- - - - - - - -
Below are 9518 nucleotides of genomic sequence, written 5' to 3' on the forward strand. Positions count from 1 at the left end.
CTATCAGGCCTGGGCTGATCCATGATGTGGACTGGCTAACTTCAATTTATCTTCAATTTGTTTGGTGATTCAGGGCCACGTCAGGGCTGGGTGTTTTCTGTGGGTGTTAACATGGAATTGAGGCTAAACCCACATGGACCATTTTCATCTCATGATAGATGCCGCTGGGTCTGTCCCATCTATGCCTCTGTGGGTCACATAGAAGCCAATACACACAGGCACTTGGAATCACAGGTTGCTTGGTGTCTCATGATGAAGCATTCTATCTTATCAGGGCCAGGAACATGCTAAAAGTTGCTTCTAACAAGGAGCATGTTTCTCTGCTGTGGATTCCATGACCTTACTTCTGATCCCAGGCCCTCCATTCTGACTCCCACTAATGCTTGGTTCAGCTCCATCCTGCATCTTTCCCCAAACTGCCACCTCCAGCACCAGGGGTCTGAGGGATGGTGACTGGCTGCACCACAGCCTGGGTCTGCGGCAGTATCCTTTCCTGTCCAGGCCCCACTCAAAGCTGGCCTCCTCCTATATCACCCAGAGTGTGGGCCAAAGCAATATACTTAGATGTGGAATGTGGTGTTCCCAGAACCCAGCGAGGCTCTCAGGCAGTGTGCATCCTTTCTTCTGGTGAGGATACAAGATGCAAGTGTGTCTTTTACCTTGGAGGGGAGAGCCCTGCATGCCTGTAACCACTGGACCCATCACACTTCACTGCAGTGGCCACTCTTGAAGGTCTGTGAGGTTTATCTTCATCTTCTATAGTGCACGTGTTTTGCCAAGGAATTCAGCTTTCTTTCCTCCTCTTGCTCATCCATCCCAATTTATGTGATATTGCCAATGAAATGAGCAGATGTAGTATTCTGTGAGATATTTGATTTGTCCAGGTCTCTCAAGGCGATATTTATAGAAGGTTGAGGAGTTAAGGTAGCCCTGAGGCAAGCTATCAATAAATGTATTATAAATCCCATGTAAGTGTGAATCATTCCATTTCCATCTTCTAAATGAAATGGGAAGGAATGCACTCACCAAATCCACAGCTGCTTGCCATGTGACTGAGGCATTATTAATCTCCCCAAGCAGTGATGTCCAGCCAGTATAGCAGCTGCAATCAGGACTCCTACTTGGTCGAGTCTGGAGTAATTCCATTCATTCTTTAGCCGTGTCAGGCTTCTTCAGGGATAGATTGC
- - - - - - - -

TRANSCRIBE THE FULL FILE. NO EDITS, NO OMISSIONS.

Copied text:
Below are 9518 nucleotides of genomic sequence, written 5' to 3' on the forward strand. Positions count from 1 at the left end.
CTATCAGGCCTGGGCTGATCCATGATGTGGACTGGCTAACTTCAATTTATCTTCAATTTGTTTGGTGATTCAGGGCCACGTCAGGGCTGGGTGTTTTCTGTGGGTGTTAACATGGAATTGAGGCTAAACCCACATGGACCATTTTCATCTCATGATAGATGCCGCTGGGTCTGTCCCATCTATGCCTCTGTGGGTCACATAGAAGCCAATACACACAGGCACTTGGAATCACAGGTTGCTTGGTGTCTCATGATGAAGCATTCTATCTTATCAGGGCCAGGAACATGCTAAAAGTTGCTTCTAACAAGGAGCATGTTTCTCTGCTGTGGATTCCATGACCTTACTTCTGATCCCAGGCCCTCCATTCTGACTCCCACTAATGCTTGGTTCAGCTCCATCCTGCATCTTTCCCCAAACTGCCACCTCCAGCACCAGGGGTCTGAGGGATGGTGACTGGCTGCACCACAGCCTGGGTCTGCGGCAGTATCCTTTCCTGTCCAGGCCCCACTCAAAGCTGGCCTCCTCCTATATCACCCAGAGTGTGGGCCAAAGCAATATACTTAGATGTGGAATGTGGTGTTCCCAGAACCCAGCGAGGCTCTCAGGCAGTGTGCATCCTTTCTTCTGGTGAGGATACAAGATGCAAGTGTGTCTTTTACCTTGGAGGGGAGAGCCCTGCATGCCTGTAACCACTGGACCCATCACACTTCACTGCAGTGGCCACTCTTGAAGGTCTGTGAGGTTTATCTTCATCTTCTATAGTGCACGTGTTTTGCCAAGGAATTCAGCTTTCTTTCCTCCTCTTGCTCATCCATCCCAATTTATGTGATATTGCCAATGAAATGAGCAGATGTAGTATTCTGTGAGATATTTGATTTGTCCAGGTCTCTCAAGGCGATATTTATAGAAGGTTGAGGAGTTAAGGTAGCCCTGAGGCAAGCTATCAATAAATGTATTATAAATCCCATGTAAGTGTGAATCATTCCATTTCCATCTTCTAAATGAAATGGGAAGGAATGCACTCACCAAATCCACAGCTGCTTGCCATGTGACTGAGGCATTATTAATCTCCCCAAGCAGTGATGTCCAGCCAGTATAGCAGCTGCAATCAGGACTCCTACTTGGTCGAGTCTGGAGTAATTCCATTCATTCTTTAGCCGTGTCAGGCTTCTTCAGGGATAGATTGC